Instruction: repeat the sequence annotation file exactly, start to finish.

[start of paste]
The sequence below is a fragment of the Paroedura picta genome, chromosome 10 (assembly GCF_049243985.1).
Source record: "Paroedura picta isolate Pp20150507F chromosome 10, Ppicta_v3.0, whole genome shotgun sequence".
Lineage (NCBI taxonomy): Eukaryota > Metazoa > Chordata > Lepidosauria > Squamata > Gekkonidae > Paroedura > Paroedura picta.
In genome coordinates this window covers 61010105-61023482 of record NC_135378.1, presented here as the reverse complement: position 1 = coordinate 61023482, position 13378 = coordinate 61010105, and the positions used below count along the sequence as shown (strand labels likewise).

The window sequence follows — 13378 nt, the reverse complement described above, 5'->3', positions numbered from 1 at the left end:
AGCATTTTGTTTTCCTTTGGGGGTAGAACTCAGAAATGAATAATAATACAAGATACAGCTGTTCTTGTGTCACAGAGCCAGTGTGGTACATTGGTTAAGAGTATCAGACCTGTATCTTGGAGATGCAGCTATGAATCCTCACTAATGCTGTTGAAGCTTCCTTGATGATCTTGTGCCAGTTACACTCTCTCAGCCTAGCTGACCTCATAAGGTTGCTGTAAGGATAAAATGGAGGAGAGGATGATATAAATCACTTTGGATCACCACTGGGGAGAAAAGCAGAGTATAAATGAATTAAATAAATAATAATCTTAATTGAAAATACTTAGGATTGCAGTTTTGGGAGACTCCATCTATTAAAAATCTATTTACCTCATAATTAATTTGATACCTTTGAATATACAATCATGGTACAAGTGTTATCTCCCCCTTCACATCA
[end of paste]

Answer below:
The sequence below is a fragment of the Paroedura picta genome, chromosome 10 (assembly GCF_049243985.1).
Source record: "Paroedura picta isolate Pp20150507F chromosome 10, Ppicta_v3.0, whole genome shotgun sequence".
Lineage (NCBI taxonomy): Eukaryota > Metazoa > Chordata > Lepidosauria > Squamata > Gekkonidae > Paroedura > Paroedura picta.
In genome coordinates this window covers 61010105-61023482 of record NC_135378.1, presented here as the reverse complement: position 1 = coordinate 61023482, position 13378 = coordinate 61010105, and the positions used below count along the sequence as shown (strand labels likewise).

The window sequence follows — 13378 nt, the reverse complement described above, 5'->3', positions numbered from 1 at the left end:
AGCATTTTGTTTTCCTTTGGGGGTAGAACTCAGAAATGAATAATAATACAAGATACAGCTGTTCTTGTGTCACAGAGCCAGTGTGGTACATTGGTTAAGAGTATCAGACCTGTATCTTGGAGATGCAGCTATGAATCCTCACTAATGCTGTTGAAGCTTCCTTGATGATCTTGTGCCAGTTACACTCTCTCAGCCTAGCTGACCTCATAAGGTTGCTGTAAGGATAAAATGGAGGAGAGGATGATATAAATCACTTTGGATCACCACTGGGGAGAAAAGCAGAGTATAAATGAATTAAATAAATAATAATCTTAATTGAAAATACTTAGGATTGCAGTTTTGGGAGACTCCATCTATTAAAAATCTATTTACCTCATAATTAATTTGATACCTTTGAATATACAATCATGGTACAAGTGTTATCTCCCCCTTCACATCA